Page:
Cambodia USA Relations
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Why Hun Sen needs China now more than ever
Pending US and EU sanctions threaten to sink Cambodia’s economy. Will China come to the rescue?
Op-Ed: Asia Time
By DAVID HUTT, PHNOM PENH
In multiple and mounting ways, from aid to trade to diplomatic protection, China keeps its geopolitical ally Cambodia afloat. That patron-client relationship was on full display late last month when Cambodian Prime Minister Hun Sen made a hat-in-hand four-day state visit to Beijing.
The leader came away with what he sought: More money, more promises and more comradely assurances. Beijing reportedly pledged to provide Cambodia with US$588 million in aid over the next three years, to import 400,000 tons of rice, increase bilateral trade from $5.7 billion last year to $10 billion in 2023, and broadly more investment.
“At present, China-Cambodia relations are facing new development opportunities,” China state-media outlet Xinhua quoted President Xi Jinping as saying after his meeting with Hun Sen last week. Hun Sen, for his part, wrote in a post-visit Facebook post that Xi “praised [China’s] special cooperation with Cambodia and vowed to make the relationship even stronger” and that its future development assistance for that country will be “twice more solid.”
China’s patronage is arguably more important now than ever, as the United States (US) moves to sanction Hun Sen’s regime and the European Union (EU) looks to withdraw the country from its duty-free Everything But Arms (EBA) trade scheme. Both are punitive responses to Cambodia’s recent democratic retreat, exemplified by the dissolution of country’s main opposition party in November 2017, a move that drove many of its members into exile.
Hun Sen’s ruling Cambodian People’s Party (CPP) thus won all the seats in the National Assembly at last July’s general election, a result many Western observers and governments saw as rigged and illegitimate. The CPP has claimed that any Western criticism of its rule is an assault on the country’s sovereignty and insult to its independence, claims the long-ruling party has played up to nationalistic effect.
China, it seems, is now backing that anti-Western narrative. Its new ambassador to Cambodia, Wang Wentian, recently asserted that Western nations want to “attack the cooperation between Cambodia and China.” Geopolitical shifts partly explain why Beijing has appeared to indulge the Cambodian government’s worst anti-democratic instincts and move to a de facto one-party state after years of Western-favored multi-party democracy.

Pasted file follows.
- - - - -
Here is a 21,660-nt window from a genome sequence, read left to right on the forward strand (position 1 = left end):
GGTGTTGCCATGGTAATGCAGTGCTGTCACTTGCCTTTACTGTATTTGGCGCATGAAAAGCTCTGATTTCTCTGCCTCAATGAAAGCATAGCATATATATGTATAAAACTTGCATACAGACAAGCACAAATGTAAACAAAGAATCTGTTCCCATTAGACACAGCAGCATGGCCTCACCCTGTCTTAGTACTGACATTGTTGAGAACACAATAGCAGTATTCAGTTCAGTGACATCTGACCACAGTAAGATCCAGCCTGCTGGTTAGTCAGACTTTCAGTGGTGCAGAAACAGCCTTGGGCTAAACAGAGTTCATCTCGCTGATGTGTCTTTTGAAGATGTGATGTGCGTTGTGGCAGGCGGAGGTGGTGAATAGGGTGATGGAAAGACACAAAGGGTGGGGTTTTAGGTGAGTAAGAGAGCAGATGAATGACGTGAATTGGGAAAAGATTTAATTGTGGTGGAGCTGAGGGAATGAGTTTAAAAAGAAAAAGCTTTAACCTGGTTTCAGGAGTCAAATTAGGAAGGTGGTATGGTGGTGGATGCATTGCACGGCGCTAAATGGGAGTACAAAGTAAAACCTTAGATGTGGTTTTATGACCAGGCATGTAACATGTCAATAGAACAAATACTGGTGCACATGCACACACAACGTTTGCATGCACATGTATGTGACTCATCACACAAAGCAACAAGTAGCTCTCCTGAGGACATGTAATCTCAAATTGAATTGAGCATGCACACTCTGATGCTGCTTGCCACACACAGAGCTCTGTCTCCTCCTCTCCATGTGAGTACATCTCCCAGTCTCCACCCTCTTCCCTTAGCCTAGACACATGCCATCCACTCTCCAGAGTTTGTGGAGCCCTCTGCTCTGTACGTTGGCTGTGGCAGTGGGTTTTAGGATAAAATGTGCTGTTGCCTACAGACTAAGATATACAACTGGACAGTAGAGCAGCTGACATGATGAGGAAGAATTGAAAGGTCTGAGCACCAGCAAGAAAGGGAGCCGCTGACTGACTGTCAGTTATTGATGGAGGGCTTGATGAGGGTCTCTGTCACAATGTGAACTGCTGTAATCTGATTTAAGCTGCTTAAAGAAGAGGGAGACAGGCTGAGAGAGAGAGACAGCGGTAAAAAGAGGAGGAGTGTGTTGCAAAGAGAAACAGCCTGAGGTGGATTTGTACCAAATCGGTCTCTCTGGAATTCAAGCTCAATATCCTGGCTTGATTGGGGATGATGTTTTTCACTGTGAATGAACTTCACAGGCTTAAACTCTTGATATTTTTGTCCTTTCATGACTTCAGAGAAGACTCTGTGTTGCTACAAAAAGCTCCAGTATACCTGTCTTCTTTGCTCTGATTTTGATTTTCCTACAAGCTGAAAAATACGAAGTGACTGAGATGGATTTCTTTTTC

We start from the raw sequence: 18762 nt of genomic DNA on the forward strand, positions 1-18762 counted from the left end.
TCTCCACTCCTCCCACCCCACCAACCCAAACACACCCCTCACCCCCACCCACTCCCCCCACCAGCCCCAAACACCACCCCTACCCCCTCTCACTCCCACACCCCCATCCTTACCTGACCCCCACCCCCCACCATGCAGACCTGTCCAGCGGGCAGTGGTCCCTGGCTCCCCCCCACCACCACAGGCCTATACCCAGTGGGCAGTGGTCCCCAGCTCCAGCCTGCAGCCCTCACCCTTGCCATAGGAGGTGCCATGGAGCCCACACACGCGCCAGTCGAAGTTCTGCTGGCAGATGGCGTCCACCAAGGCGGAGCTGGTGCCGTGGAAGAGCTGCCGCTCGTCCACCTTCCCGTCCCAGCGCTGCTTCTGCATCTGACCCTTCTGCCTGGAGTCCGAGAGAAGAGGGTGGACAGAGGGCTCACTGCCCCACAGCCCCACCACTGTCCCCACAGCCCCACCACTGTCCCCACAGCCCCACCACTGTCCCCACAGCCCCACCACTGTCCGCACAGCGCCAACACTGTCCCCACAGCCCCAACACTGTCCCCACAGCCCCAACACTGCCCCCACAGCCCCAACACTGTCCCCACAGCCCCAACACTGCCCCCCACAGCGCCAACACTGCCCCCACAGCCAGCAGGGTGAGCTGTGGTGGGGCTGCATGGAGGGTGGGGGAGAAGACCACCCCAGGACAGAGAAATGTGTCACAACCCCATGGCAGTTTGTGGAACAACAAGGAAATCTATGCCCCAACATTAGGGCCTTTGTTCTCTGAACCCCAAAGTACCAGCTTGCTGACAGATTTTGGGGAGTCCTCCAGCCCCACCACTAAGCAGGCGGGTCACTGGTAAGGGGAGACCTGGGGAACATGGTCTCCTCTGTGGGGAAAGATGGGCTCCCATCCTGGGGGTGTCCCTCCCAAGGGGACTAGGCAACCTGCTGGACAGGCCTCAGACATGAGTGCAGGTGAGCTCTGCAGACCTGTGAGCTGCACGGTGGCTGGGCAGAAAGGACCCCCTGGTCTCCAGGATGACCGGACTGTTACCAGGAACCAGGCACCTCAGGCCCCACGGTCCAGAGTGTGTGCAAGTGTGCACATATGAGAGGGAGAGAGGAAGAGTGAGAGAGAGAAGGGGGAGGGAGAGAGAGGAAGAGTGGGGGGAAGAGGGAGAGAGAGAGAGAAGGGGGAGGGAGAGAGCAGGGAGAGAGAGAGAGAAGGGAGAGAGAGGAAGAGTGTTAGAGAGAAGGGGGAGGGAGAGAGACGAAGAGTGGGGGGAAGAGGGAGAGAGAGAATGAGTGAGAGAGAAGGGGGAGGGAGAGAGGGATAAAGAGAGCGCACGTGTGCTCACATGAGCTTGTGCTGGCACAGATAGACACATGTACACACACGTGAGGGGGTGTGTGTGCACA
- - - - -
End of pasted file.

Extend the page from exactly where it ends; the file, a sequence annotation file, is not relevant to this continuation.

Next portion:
Elections last year in Pakistan, Maldives and Malaysia all saw skeptics of China’s $1 trillion infrastructure-building Belt and Road Initiative (BRI) rise to democratic power. Other regional countries have also started to air misgivings or stalled on BRI-related projects. While some reports of BRI downsides and debt traps have been exaggerated, there is a rising regional backlash against Chinese investments that are perceived to erode nations’ sovereignty and finances.
Xi stressed at a high-level symposium to mark the BRI’s fifth anniversary held in Beijing last August that its projects aim to “improve the global governance system” and build a world “community of shared destiny.” It’s a message China aims in particular for neighboring Southeast Asia, where big BRI plans for connecting infrastructure to promote and facilitate more regional trade are on the drawing board.
Interview: Senior Pentagon Official Visits Cambodia, Talks Phnom Penh Ties, Indo-Pacific Strategy
19 January 2019
“Bilateral defense ties have undergone drastic setbacks over the past few years amid Cambodia’s growing closer security ties with China and political tensions surrounding Cambodia’s general elections last year.”PHNOM PENH —
[Editor’s Note: U.S. Department of Defense Deputy Assistant Secretary for South and Southeast Asia Joseph H. Felter visited Cambodia this week to discuss the restoration of military cooperation with Cambodia. Bilateral defense ties have undergone drastic setbacks over the past few years amid Cambodia’s growing closer security ties with China and political tensions surrounding Cambodia’s general elections last year. The senior Pentagon official sat down in Phnom Penh on Wednesday with VOA Khmer to discuss defense ties with Cambodia and the U.S. Indo-Pacific strategy aimed at dealing with China’s growing influence in the region.]
VOA: Can you tell us about this trip of yours to Cambodia?
Felter: That was special because this is my first trip to Cambodia in this capacity as the Deputy Assistant Secretary of Defense for South and Southeast Asia. It was also the first time we had a senior-level defense talk in quite some time in Cambodia – defense dialogue which took place on Tuesday hosted by Gen. Neang Phat [Ministry of Defense secretary of state].
VOA: Who did you meet on the Cambodian side and what issues did you discuss?
Felter: On Tuesday I met with Gen. Neang Phat. He was hosting with his senior members from his staff from the Ministry of Defense and the Cambodian military. Just today, we visited Ream Naval Base and met with Vice Admiral Ouk Seiha, commander of the base, and his staff.
VOA: Can you tell us what issues you raised with Cambodian officials?